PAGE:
All this summer, L.A. City Hall is embroiled in a big-money battle for the right to sell quick-serve cuisine to LAX passengers.
Just one of the eight packages is worth $600 million in sales, so you can imagine how much lobbying pressure has been applied to the Board of Referred Powers, the committee that will decide on the contract in the coming weeks. Chaired by Councilman Tony Cárdenas, the board had its first meeting on July 8. The next is tentatively set for July 29.
Yes, Cárdenas will be kicking off his re-election campaign at 8 a.m. that morning at the El Paseo Inn.
The El Paseo Inn is owned by Camacho Inc., which partnered with Host International to bid for the biggest LAX food contract.
To summarize: On the same day that Tony Cárdenas sits in judgment of a $600 million
contract, he'll be asking for campaign contributions at a restaurant
whose owner stands to benefit from that contract.
But wait there's more!
One of Host's lobbyists at City Hall is the firm of Ek & Ek. Though prohibited from contributing to Cárdenas's campaign, Ek & Ek has been distributing the Cárdenas invitation to its clients.
Cárdenas's chief of staff, Jose Cornejo, said that the councilman won't accept contributions from potential LAX vendors. (He'll have fundraisers at their restaurants, but he draws the line at taking cash.) Cornejo defended holding the event on the same day as the Board of Referred Powers meeting.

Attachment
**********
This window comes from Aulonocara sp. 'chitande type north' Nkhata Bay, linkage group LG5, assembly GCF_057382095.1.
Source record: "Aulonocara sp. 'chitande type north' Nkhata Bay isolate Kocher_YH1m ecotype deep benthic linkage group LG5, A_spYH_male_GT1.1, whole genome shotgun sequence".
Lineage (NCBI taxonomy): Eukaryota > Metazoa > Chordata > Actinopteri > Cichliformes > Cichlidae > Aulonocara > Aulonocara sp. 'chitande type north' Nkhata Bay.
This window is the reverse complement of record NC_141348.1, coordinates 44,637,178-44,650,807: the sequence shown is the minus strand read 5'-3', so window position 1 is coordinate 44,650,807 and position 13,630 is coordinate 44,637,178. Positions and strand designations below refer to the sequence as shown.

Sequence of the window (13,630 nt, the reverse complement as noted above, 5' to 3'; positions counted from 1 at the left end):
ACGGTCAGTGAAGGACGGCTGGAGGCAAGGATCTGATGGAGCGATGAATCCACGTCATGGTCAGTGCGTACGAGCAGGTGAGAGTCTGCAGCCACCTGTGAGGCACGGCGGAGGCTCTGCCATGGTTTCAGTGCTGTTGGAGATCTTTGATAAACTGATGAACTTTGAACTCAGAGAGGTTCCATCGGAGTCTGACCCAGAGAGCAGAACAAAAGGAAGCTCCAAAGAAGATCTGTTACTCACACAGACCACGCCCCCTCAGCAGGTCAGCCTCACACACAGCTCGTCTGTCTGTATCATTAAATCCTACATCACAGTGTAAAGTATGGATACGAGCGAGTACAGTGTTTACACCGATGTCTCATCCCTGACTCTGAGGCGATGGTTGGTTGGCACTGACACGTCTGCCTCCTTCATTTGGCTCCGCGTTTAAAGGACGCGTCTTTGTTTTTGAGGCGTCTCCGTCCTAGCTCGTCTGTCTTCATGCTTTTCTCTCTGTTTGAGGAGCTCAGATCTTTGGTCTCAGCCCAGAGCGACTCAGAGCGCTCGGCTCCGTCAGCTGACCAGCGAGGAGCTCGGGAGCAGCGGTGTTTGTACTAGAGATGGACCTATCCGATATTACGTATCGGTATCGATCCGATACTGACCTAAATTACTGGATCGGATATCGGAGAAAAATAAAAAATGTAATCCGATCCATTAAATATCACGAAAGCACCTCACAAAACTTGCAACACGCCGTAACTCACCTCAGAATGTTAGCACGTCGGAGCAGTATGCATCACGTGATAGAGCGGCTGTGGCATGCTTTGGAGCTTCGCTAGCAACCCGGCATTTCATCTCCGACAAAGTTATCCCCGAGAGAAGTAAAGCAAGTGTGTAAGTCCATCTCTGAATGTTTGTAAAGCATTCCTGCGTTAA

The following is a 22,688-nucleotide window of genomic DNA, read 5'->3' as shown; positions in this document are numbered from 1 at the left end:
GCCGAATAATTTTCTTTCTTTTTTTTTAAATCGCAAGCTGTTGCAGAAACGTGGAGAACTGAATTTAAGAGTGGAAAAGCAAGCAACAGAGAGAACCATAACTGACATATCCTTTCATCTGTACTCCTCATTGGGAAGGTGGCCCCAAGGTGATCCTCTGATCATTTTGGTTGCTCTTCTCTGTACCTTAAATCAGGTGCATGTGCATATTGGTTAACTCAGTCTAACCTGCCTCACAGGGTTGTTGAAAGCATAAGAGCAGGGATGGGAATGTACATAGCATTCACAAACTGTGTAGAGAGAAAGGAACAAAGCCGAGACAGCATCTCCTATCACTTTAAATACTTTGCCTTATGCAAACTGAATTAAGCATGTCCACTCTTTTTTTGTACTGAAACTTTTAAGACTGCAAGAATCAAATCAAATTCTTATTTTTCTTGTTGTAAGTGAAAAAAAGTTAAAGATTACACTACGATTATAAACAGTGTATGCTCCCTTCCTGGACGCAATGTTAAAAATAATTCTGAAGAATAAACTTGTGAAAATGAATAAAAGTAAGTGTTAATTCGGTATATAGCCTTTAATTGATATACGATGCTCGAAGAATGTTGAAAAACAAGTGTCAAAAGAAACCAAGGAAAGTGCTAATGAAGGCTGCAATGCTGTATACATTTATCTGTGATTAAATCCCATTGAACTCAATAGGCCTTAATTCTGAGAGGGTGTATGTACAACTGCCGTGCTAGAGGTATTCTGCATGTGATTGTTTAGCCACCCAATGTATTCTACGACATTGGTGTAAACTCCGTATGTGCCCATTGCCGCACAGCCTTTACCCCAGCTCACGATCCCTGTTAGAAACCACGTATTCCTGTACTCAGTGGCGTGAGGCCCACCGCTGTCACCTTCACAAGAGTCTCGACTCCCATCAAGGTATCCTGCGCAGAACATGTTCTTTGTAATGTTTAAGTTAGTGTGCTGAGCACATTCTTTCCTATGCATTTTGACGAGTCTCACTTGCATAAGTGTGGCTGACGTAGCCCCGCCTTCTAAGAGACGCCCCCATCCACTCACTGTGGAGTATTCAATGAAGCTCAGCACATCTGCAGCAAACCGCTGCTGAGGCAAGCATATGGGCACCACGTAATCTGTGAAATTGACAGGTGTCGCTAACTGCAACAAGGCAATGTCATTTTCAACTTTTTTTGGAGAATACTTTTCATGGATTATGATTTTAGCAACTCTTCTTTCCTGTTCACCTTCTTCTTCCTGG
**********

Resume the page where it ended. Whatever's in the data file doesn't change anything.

“If you can't separate fundraising and doing what's right for the people of L.A., you shouldn't be in politics,” Cornejo said. “You have to raise money. He doesn't come from a community that itself is wealthy. He's not Meg Whitman.”
So has any of this lobbying had an influence on Cárdenas?
Well, the committee hasn't done anything yet. But it has shown skepticism about the process that led to the LAX staff recommendations. That's good news for companies like Host, which finished last in the rankings.
After the first board meeting, Cárdenas sent a letter to LAX staffers with a list of 30 extremely detailed questions about the contract process. (Two examples: “What type of polling or focus groups were used by LAWA to determine the types of stores, brands or products desired at LAX?” “Please explain the definition of 'flavor of Los Angeles' and the
distinction between Local, Regional and National brands.”)
Keep in mind, Host doesn't need to win the contract in order to win. As the incumbent contractor, they just need to tarnish the process enough in order to have the bids thrown out and the whole thing re-started. That would mean at least a couple more years as the top vendor at LAX.
Cárdenas is actually a bit more scrupulous about this than Councilwoman Janice Hahn, who took $40,000 from LAX concession companies and their lobbyists in her bid for lieutenant governor. (Host gave the maximum, $6,500, as did each of the two principals at Ek & Ek.) Hahn also serves on the Board of Referred Powers, and joined Cárdenas on July 8 in expressing skepticism about the LAX process.
By the way, if you want to attend the Cárdenas kickoff, it'll cost you $500, which is the maximum contribution for a council campaign. You can also earn the title of “co-sponsor” by reserving five tickets ($2,500) or “co-chair” by reserving 10 tickets ($5,000).